Tag Archives: elizabeth the doormat

SVH #98: The Wedding

6 Jun

thewedding

Estimated Elapsed Time: 5-6 weeks

Summary/Overview:

Lila throws a party to show off her estranged mother to all her friends but then has a meltdown in the bathroom when she realizes that Grace still doesn’t plan to stay in Sweet Valley.  She thinks mean thoughts about her mother’s boyfriend, a man named Pierre who exhibits the worst stereotypes about French people.  But she isn’t the only one who thinks he’s sort of a letch, because all her friends make comments about it.

When Amy calls her the next day to tell her why she left the party in such a hurry, Lila is stunned.  It seems that Pierre came onto Amy, and then he groped her chest.  That’s sexual assault, asshole.  Lila assures Amy that it’s not her fault and tells her she’ll deal with the situation.  But then she decides to not tell her mother what he’s done, figuring she can find another way to get rid of him. Um, what?

Lila and Pierre spend a day together, and it’s like straight out of The Parent Trap.  She takes him to a notoriously terrible diner for breakfast, makes him go surfing, carry her shopping bags, and play her in a rousing game of tennis.  Then she gets him drunk on scotch at lunch so that he passes out when they get home.  She locks him in a closet and goes to dinner without him.  There, George proposes to Grace, who accepts.  They barely even notice a drunken Pierre make a scene at the front of the restaurant.  Lila tells Pierre to get lost or she’ll tell Grace what he did to Amy.

She and Grace start planning the wedding of the century, and then they have the wedding at the Fowler estate.  Everyone is very happy.

Jessica is still super miserable about Sam’s death and thinks about how she’s only dating Todd (also miserable) to make Elizabeth feel pain.  She knows she doesn’t love him (and won’t ever) and that he doesn’t love her.  When Todd breaks up with her one night, she realizes she’s all alone. She visits Sam’s gravestone and cries a lot, then decides to start living her life.  She’ll start by planning a charity dirt bike rally in his name.

At the Sam Woodruff Memorial Dirt Bike Rally, Jessica gives a rousing and moving speech about drunk driving before starting the race.  A latecoming entry who goes by the name “Black Lightning” wins the race by a hair, and when Jessica hands him the trophy, she falls head over heels for him.  It’s James, who Margo has paid to get information on the Wakefields.  The two begin dating, and Jessica doesn’t think it’s weird at all that he’s obsessed with taking her picture and asking tons of personal questions.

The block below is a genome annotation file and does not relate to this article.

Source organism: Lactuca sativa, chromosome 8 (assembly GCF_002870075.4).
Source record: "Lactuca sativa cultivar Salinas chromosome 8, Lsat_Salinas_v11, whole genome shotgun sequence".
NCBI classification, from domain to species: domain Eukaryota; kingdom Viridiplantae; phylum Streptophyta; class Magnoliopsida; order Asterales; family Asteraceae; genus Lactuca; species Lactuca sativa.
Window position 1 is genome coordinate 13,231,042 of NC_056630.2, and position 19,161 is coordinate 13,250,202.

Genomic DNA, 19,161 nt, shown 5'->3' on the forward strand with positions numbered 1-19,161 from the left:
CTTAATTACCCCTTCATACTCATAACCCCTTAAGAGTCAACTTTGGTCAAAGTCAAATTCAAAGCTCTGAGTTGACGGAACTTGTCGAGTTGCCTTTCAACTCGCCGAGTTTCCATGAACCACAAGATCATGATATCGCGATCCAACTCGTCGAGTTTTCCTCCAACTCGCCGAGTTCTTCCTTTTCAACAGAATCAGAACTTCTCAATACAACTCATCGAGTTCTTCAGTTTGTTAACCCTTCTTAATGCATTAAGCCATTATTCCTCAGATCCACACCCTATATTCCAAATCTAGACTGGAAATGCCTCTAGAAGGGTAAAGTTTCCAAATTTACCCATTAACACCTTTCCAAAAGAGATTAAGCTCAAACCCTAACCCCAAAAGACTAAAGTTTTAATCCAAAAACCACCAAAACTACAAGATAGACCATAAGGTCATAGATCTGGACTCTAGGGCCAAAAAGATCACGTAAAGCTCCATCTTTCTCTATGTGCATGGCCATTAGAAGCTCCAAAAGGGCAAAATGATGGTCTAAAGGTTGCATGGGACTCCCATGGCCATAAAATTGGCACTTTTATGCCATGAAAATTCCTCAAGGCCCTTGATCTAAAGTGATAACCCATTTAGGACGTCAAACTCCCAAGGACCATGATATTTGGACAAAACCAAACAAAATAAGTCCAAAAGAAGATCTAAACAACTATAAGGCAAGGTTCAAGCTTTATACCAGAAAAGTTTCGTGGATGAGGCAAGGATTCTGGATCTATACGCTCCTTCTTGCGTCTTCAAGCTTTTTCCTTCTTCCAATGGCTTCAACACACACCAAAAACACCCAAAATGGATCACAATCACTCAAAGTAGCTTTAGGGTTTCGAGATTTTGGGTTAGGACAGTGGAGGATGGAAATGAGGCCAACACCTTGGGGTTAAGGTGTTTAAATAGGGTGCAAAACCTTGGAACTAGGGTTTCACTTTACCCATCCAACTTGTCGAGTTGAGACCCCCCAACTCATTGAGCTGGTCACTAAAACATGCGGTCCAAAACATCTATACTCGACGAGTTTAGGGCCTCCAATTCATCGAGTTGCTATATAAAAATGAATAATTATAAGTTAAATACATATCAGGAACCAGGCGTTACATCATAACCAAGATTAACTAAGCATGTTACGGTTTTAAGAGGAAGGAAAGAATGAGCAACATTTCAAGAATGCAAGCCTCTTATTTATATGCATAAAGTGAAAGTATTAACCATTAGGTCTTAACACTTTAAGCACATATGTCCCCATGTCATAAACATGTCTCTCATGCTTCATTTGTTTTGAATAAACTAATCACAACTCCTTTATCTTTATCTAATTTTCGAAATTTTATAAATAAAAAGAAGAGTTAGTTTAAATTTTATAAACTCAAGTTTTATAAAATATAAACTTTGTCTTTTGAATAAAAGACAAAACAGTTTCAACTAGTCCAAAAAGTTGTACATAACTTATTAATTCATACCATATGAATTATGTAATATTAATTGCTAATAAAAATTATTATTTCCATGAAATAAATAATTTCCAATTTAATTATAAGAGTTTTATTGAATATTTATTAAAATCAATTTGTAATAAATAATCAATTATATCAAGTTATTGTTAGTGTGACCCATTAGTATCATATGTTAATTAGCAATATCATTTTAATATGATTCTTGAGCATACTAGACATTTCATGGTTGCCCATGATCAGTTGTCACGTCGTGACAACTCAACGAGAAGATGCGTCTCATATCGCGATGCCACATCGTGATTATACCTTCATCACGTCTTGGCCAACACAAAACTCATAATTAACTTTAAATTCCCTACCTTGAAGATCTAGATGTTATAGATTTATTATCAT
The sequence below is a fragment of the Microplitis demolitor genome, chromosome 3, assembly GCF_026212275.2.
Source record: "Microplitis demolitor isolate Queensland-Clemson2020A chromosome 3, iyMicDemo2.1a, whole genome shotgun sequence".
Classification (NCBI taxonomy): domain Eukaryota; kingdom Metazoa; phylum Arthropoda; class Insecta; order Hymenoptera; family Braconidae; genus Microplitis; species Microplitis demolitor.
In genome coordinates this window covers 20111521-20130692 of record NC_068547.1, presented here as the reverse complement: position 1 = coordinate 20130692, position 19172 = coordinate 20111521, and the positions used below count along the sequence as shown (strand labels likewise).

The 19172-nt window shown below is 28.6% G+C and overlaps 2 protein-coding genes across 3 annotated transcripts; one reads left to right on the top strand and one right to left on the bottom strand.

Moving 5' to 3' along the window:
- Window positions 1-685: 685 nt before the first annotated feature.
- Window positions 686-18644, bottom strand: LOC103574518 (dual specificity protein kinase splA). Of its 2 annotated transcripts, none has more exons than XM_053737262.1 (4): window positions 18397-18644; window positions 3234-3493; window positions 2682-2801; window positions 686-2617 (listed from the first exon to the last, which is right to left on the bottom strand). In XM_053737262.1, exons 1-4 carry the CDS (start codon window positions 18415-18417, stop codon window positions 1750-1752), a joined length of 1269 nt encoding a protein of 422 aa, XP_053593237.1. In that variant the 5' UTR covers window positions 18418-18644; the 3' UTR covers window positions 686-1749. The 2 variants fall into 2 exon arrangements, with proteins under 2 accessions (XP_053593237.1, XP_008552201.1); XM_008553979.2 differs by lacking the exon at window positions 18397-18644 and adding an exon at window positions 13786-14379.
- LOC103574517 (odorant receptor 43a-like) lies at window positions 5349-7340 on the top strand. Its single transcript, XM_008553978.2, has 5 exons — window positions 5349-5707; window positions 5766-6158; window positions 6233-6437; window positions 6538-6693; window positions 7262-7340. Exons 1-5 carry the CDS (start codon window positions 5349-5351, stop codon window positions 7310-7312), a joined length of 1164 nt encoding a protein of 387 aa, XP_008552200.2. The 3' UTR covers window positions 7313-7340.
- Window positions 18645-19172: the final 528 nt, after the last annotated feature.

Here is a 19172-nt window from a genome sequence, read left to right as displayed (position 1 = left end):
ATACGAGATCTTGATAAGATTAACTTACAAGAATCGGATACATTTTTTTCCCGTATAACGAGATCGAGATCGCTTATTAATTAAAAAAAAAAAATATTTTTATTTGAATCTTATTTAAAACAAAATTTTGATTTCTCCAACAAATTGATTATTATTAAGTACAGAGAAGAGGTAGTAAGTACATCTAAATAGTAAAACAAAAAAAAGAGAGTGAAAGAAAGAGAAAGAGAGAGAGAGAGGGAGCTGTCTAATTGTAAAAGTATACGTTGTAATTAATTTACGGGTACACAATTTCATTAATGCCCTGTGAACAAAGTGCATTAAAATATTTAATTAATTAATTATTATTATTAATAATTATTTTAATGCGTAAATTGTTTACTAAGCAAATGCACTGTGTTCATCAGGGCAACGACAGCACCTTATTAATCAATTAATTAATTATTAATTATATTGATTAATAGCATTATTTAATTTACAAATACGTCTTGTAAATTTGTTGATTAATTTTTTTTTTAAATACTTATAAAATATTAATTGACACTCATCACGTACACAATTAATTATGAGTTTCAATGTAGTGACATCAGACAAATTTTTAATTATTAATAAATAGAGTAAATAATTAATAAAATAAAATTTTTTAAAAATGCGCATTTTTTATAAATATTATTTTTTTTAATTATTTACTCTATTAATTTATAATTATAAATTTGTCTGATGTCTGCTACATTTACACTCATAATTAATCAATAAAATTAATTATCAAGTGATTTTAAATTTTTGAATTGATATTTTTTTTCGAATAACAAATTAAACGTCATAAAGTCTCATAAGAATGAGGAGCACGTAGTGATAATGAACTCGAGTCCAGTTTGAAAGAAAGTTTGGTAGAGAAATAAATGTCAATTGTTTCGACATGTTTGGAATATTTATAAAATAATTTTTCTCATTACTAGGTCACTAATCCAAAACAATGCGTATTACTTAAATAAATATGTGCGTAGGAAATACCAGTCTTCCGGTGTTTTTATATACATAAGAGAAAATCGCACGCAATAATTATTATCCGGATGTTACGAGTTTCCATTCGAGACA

Elizabeth is slowing getting back into the swing of her life.  She and Enid study at the library and then go to the Dairi Burger.  Elizabeth is feeling pretty good until she runs into Sam’s best friend, who basically tells her that she’s a shitty person to be moving on so quick.  Elizabeth continues to feel grateful she’s free and rebuffs attempts by Todd to reconcile.  Although she dances with him at the Fowler wedding, she excuses herself quickly.

Margo is in Sweet Valley and staying in an old woman’s guest house.  She looks up the Wakefields in the phone book and calls the number only to hang up.  She spies on the family as they leave for work and school one day and discovers that she will have a brother when she joins the family.  She meets James at Kelly’s bar and offers to pay him money to spy on the Wakefields.  She also applies for a job as a caterer for the Fowler’s wedding, but it requires her to bump off someone already on the list.  So she runs over the woman with her car and then ditches it in the woods.  She works the wedding reception and creeps on everyone.

Meanwhile, Josh is still hot on her trail.  He follows leads from Los Angeles to San Diego and then makes a connection that Margo is in Sweet Valley after a train conductor tells him she was reading the Sweet Valley News.

Trivia/Fun Facts:

  • The Fowler mansion has an original Picasso hanging in the living room
  • The Lone Fighter, a movie starring a foreign hunk named Jean-Paul Bertrand, is all the rage
  • The Wave Cafe has live music every Sunday. This is apparently a popular hangout we’ve never heard of before.
  • Sam’s middle name was Benjamin.
  • This is the first book where Steven goes to SVU instead of “a nearby university”

Memorable Quotes:

 

  • “‘Yeah,’ Lila said skeptically. ‘The other driver wasn’t to blame for Elizabeth’s drinking and driving.'” (7)
  • Pierre will regret ever meeting Lila Fowler. Lila chuckled demonically. If he survives what I have in store for him!” (84)
  • “If the trial had taught her one lesson, it was that she’d have to start looking out for herself.” (96) [Um, what trial was she a part of? That was her takeaway?!]

A (Totally Unqualified) Critical Analysis:

Apart from being a little disturbed by how weirdly nonchalant Lila was about Amy’s sexual assault–which, by the way, was horrifying–there’s not a ton to snark on here, in terms of how crazy things are for a Sweet Valley book.  I do think the George-and-Grace-get-engaged thing is a little compressed, timeline wise, but whatever.  It’s not like these idiots have ever exercised restraint before.

And I still find it odd that Margo thinks her life will be perfect once she’s in Elizabeth’s place.  Like, I don’t understand any of her thoughts about this.  I understand that she’s a crazy person and therefore not rational, but the ghost writers have made her so mercurial and unpredictable I don’t understand for a second how anyone would believe that she could pull it off for more than a few minutes.*

Can’t wait to see what happens next!